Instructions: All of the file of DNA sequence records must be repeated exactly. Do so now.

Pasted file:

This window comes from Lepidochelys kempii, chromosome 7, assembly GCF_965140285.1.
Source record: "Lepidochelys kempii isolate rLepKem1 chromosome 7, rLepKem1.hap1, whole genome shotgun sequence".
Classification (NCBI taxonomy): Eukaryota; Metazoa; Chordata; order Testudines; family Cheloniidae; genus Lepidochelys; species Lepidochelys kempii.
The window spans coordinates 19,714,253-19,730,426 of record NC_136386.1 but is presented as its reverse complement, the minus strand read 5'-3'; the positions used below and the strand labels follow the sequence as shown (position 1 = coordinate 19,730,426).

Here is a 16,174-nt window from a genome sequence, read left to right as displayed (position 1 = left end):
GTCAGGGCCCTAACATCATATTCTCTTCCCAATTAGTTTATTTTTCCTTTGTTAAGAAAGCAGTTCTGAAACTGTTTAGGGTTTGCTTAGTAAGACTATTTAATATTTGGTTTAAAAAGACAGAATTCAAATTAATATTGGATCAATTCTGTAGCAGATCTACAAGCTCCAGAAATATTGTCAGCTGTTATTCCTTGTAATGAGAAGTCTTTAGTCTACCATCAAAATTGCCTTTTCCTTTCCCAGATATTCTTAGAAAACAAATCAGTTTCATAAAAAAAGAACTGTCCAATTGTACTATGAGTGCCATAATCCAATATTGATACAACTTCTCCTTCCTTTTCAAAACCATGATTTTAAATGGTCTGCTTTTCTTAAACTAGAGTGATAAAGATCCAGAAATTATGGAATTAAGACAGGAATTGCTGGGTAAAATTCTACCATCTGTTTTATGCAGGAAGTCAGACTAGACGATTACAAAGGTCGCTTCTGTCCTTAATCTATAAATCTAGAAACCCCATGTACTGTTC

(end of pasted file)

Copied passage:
This window comes from Lepidochelys kempii, chromosome 7, assembly GCF_965140285.1.
Source record: "Lepidochelys kempii isolate rLepKem1 chromosome 7, rLepKem1.hap1, whole genome shotgun sequence".
Classification (NCBI taxonomy): Eukaryota; Metazoa; Chordata; order Testudines; family Cheloniidae; genus Lepidochelys; species Lepidochelys kempii.
The window spans coordinates 19,714,253-19,730,426 of record NC_136386.1 but is presented as its reverse complement, the minus strand read 5'-3'; the positions used below and the strand labels follow the sequence as shown (position 1 = coordinate 19,730,426).

Here is a 16,174-nt window from a genome sequence, read left to right as displayed (position 1 = left end):
GTCAGGGCCCTAACATCATATTCTCTTCCCAATTAGTTTATTTTTCCTTTGTTAAGAAAGCAGTTCTGAAACTGTTTAGGGTTTGCTTAGTAAGACTATTTAATATTTGGTTTAAAAAGACAGAATTCAAATTAATATTGGATCAATTCTGTAGCAGATCTACAAGCTCCAGAAATATTGTCAGCTGTTATTCCTTGTAATGAGAAGTCTTTAGTCTACCATCAAAATTGCCTTTTCCTTTCCCAGATATTCTTAGAAAACAAATCAGTTTCATAAAAAAAGAACTGTCCAATTGTACTATGAGTGCCATAATCCAATATTGATACAACTTCTCCTTCCTTTTCAAAACCATGATTTTAAATGGTCTGCTTTTCTTAAACTAGAGTGATAAAGATCCAGAAATTATGGAATTAAGACAGGAATTGCTGGGTAAAATTCTACCATCTGTTTTATGCAGGAAGTCAGACTAGACGATTACAAAGGTCGCTTCTGTCCTTAATCTATAAATCTAGAAACCCCATGTACTGTTC